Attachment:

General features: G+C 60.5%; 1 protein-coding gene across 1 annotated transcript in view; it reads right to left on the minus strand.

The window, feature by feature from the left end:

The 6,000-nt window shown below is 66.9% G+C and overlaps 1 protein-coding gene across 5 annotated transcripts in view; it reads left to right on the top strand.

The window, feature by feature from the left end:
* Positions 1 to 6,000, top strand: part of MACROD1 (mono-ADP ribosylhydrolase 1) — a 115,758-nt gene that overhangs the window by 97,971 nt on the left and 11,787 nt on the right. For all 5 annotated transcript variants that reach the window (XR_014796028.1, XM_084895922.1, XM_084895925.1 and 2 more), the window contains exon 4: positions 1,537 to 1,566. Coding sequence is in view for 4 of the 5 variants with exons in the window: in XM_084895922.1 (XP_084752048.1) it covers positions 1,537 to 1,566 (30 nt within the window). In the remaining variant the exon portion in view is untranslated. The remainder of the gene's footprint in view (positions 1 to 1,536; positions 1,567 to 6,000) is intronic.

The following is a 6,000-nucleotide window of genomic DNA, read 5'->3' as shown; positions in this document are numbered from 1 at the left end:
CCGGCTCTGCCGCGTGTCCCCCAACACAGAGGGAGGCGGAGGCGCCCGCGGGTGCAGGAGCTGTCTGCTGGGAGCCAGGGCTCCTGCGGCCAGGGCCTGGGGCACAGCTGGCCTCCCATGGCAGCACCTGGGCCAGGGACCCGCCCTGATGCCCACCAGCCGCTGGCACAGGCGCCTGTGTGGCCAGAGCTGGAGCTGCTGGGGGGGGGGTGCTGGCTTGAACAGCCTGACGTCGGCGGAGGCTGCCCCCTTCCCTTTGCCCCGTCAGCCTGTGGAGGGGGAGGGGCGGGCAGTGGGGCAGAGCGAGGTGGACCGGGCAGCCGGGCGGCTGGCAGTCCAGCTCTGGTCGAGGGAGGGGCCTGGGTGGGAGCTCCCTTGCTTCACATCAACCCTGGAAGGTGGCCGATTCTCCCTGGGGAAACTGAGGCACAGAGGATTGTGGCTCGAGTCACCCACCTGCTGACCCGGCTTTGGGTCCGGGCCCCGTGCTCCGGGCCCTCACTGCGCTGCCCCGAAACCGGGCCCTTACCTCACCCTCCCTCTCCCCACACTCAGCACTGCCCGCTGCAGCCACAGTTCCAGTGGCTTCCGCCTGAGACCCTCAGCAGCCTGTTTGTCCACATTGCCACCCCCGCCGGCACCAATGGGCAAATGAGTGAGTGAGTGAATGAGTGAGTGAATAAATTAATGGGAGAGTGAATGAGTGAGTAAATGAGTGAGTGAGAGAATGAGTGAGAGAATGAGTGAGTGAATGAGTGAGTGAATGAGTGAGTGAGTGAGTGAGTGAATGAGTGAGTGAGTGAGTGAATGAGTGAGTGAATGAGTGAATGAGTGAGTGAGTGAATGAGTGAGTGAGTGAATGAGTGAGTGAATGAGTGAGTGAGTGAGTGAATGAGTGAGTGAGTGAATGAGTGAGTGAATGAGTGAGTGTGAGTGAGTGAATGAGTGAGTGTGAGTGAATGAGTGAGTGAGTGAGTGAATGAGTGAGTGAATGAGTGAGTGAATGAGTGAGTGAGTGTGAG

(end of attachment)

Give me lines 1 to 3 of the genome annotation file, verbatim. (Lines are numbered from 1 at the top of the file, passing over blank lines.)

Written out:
General features: G+C 60.5%; 1 protein-coding gene across 1 annotated transcript in view; it reads right to left on the minus strand.

The window, feature by feature from the left end:

The 6,000-nt window shown below is 66.9% G+C and overlaps 1 protein-coding gene across 5 annotated transcripts in view; it reads left to right on the top strand.